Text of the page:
FOOD & NUTRITION

Ask The Doctor – Carbs and Metabolism in Cats

Do carbs make cats fat?
Q I am a long-time subscriber to Catnip, and a volunteer for feline rescue groups in my area. A large female recently came to us at a little over twenty pounds, and was described by our vet as a food-grazer. For the past three weeks under our care, she has been receiving one-quarter cup twice daily of a veterinarian-recommended weight reduction food, and she has lost just under one pound.

Pros and Cons of Free-Feeding Your Cat

For many cats, this method works well because they can nibble at will throughout the day or night. This method is also most convenient for owners because they can leave their cats for longer periods without having to worry about getting home in time for dinner. Another benefit of this feeding method is that, in a multicat home, cats who have appetites at different times can satisfy themselves conveniently. If there's tension in the multicat home, this can also allow one cat to come in and feed when another cat isn't around.

Ask The Doctor – Veggies and Supplements

Q My wife likes to puree vegetables - like peas, carrots and sweet potato - and mix it into our cats canned food. Is this okay to do? Are there any vegetables that should never be added to the cat food? We also add some cranberry powder (made for cats), along with some hairball powder. We trying to be to health-minded, but can we be causing potential problems?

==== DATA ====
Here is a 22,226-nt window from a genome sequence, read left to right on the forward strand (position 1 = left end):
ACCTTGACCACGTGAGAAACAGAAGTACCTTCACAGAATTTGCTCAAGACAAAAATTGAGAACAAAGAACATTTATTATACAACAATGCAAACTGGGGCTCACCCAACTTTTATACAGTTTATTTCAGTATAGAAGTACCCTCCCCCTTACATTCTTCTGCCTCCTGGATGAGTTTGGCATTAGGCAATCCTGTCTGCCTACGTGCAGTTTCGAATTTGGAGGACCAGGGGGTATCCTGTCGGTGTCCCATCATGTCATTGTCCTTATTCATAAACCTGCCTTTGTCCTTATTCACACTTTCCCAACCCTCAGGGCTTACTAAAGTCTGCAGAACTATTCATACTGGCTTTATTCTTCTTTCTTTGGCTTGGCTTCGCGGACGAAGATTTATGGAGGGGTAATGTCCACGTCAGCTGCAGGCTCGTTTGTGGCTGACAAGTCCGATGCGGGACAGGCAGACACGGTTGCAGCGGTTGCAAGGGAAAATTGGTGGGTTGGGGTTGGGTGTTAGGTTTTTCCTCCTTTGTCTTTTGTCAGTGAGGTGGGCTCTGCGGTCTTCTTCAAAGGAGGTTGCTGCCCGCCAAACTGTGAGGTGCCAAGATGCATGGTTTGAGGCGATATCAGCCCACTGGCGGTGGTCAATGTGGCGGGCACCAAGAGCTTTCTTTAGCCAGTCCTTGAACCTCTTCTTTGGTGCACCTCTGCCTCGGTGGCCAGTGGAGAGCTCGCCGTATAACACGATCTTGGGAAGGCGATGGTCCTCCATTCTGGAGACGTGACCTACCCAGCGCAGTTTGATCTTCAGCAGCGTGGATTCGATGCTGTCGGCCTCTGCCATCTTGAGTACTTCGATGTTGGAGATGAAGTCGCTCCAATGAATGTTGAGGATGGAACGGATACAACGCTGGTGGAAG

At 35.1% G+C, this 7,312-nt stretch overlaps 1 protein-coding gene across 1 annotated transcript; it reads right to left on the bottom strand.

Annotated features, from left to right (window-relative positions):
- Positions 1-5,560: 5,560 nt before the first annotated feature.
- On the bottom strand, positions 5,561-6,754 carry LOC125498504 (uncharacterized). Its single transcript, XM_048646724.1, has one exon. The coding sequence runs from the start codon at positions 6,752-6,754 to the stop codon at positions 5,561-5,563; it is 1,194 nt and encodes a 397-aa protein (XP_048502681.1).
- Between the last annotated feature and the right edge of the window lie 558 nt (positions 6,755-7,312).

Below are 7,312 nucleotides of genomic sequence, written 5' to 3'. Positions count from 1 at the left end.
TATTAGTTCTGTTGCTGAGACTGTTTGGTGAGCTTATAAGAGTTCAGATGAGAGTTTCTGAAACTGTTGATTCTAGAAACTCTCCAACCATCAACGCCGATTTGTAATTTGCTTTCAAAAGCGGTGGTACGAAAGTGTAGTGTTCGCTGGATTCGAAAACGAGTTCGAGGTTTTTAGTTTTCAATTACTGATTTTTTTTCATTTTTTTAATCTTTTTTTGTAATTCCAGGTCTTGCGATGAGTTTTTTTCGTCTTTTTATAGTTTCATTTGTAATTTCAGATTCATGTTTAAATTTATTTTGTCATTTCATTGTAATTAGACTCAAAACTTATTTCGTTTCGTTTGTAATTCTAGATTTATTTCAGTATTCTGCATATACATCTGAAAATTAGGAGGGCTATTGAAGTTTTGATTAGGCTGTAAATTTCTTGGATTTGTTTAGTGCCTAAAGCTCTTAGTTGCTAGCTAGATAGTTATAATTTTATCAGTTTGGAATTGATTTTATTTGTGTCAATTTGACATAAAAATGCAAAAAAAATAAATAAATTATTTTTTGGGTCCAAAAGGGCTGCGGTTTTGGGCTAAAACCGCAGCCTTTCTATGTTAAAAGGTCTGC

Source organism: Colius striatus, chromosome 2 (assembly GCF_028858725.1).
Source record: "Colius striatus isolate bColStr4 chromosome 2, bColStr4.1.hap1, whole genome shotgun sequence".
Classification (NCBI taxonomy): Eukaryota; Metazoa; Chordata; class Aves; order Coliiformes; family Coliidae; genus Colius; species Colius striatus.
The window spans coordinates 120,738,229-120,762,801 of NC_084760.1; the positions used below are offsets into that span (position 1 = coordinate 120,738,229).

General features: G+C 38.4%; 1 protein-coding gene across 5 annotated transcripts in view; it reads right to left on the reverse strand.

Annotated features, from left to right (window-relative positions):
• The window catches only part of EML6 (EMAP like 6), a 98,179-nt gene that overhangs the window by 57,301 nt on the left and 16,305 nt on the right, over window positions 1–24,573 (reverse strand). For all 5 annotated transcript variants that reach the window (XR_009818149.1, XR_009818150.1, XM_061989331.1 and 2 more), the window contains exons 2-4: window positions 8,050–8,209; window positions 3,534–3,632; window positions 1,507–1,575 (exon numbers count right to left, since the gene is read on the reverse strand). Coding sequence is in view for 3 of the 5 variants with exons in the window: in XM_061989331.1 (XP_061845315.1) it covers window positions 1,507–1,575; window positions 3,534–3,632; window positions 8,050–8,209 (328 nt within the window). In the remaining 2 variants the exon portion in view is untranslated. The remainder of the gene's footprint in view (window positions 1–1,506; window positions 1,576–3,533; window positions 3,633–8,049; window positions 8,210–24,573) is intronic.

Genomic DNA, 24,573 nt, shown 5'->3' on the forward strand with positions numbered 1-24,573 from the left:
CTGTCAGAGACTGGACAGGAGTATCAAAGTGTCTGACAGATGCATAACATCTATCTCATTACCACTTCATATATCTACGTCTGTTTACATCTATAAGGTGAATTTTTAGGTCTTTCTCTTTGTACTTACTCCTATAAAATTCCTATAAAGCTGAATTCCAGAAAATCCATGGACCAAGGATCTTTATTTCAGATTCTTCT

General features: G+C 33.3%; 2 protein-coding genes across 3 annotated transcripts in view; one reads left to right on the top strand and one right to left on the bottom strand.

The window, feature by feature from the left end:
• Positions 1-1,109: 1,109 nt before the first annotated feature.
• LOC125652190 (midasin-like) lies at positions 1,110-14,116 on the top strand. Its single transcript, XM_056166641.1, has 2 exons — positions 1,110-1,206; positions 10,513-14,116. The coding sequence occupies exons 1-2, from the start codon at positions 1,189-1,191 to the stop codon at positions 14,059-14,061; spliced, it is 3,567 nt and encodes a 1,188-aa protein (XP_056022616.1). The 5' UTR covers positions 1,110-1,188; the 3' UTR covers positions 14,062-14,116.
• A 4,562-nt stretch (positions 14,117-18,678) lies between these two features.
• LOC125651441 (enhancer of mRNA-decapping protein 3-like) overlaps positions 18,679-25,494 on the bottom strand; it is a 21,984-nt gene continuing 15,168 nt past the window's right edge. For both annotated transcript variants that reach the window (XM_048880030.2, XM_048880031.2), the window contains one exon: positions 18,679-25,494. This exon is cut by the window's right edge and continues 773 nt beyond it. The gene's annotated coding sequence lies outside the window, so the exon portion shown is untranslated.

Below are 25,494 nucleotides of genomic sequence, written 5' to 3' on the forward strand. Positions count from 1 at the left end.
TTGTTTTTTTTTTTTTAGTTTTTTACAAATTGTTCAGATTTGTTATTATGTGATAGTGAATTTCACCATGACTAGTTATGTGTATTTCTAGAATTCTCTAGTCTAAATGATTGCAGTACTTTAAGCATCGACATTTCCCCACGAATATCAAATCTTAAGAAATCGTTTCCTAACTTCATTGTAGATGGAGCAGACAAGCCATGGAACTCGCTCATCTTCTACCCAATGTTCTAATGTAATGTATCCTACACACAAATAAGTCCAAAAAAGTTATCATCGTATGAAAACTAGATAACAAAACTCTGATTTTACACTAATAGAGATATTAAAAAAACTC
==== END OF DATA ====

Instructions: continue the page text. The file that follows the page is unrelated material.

David Smith

Dear Doctor – March 2016

Some advice for weight loss
Q My cat, Buddy, is obese. He is very long, and weighs close to 29 pounds. Our veterinarian says we should try to get him down to 20 pounds. He has been tested for a thyroid problem, and it appears that this is not the issue.
My veterinarian consulted with a colleague, who thought it may be that Buddy is not able to process carbohydrates. Weve reduced Buddys total calories to around 325 per day.

Food Allergies in Cats

At least on the surface, food allergies can appear to be straightforward - the body reacting negatively to something ingested. When taking a closer look, however, food allergies are considerably more complex than that, and they often require much trial and error to reach a solution. Simply put, adverse reactions to food occur when a typically harmless ingredient is ingested and distinct clinical signs appear. A food allergy is a response to a food - usually a protein in the animals diet - that involves the immune system.

Over-the-Counter Diet versus Rx Diet for cats

Many premium commercial pet food manufacturers now include foods that offer novel proteins and limited ingredient, hypoallergenic and grain-free formulas. Most comply with AAFCO guidelines and are easily available in a variety of price points. Many cat owners prefer to pick one of these instead of buying a therapeutic diet from a veterinarians office - especially when the ingredients on the labels appear to be so similar.

According to Dr. Heinze, For a diagnostic trial, if youre trying to prove an animal does or does not have food allergies, you should never use an OTC diet, for a couple of reasons. For one thing, most of them that call themselves limited antigen ...